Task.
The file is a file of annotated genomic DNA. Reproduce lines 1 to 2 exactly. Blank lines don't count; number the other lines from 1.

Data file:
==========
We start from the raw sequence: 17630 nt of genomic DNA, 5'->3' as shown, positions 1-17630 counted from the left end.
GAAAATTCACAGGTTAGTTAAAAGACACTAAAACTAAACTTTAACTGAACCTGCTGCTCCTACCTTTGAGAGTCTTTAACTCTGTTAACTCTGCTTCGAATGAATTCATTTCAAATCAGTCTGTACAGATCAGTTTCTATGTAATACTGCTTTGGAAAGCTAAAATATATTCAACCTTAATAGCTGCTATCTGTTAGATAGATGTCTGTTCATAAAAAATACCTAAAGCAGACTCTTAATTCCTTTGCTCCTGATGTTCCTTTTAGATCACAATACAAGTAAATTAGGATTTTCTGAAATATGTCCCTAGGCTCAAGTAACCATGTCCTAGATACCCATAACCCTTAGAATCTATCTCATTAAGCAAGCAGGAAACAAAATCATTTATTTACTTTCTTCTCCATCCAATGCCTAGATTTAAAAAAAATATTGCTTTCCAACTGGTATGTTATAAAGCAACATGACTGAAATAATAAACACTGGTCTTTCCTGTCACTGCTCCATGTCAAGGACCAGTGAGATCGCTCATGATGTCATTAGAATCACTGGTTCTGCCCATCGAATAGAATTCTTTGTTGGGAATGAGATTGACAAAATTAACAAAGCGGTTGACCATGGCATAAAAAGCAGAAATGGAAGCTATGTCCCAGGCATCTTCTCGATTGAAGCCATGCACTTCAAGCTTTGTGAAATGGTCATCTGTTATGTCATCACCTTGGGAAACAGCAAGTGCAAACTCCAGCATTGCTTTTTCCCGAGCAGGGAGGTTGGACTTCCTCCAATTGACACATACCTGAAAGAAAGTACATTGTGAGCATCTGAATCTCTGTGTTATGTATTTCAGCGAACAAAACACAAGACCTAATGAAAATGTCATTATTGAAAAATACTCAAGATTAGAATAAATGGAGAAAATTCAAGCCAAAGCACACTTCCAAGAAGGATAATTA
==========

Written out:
We start from the raw sequence: 17630 nt of genomic DNA, 5'->3' as shown, positions 1-17630 counted from the left end.
GAAAATTCACAGGTTAGTTAAAAGACACTAAAACTAAACTTTAACTGAACCTGCTGCTCCTACCTTTGAGAGTCTTTAACTCTGTTAACTCTGCTTCGAATGAATTCATTTCAAATCAGTCTGTACAGATCAGTTTCTATGTAATACTGCTTTGGAAAGCTAAAATATATTCAACCTTAATAGCTGCTATCTGTTAGATAGATGTCTGTTCATAAAAAATACCTAAAGCAGACTCTTAATTCCTTTGCTCCTGATGTTCCTTTTAGATCACAATACAAGTAAATTAGGATTTTCTGAAATATGTCCCTAGGCTCAAGTAACCATGTCCTAGATACCCATAACCCTTAGAATCTATCTCATTAAGCAAGCAGGAAACAAAATCATTTATTTACTTTCTTCTCCATCCAATGCCTAGATTTAAAAAAAATATTGCTTTCCAACTGGTATGTTATAAAGCAACATGACTGAAATAATAAACACTGGTCTTTCCTGTCACTGCTCCATGTCAAGGACCAGTGAGATCGCTCATGATGTCATTAGAATCACTGGTTCTGCCCATCGAATAGAATTCTTTGTTGGGAATGAGATTGACAAAATTAACAAAGCGGTTGACCATGGCATAAAAAGCAGAAATGGAAGCTATGTCCCAGGCATCTTCTCGATTGAAGCCATGCACTTCAAGCTTTGTGAAATGGTCATCTGTTATGTCATCACCTTGGGAAACAGCAAGTGCAAACTCCAGCATTGCTTTTTCCCGAGCAGGGAGGTTGGACTTCCTCCAATTGACACATACCTGAAAGAAAGTACATTGTGAGCATCTGAATCTCTGTGTTATGTATTTCAGCGAACAAAACACAAGACCTAATGAAAATGTCATTATTGAAAAATACTCAAGATTAGAATAAATGGAGAAAATTCAAGCCAAAGCACACTTCCAAGAAGGATAATTA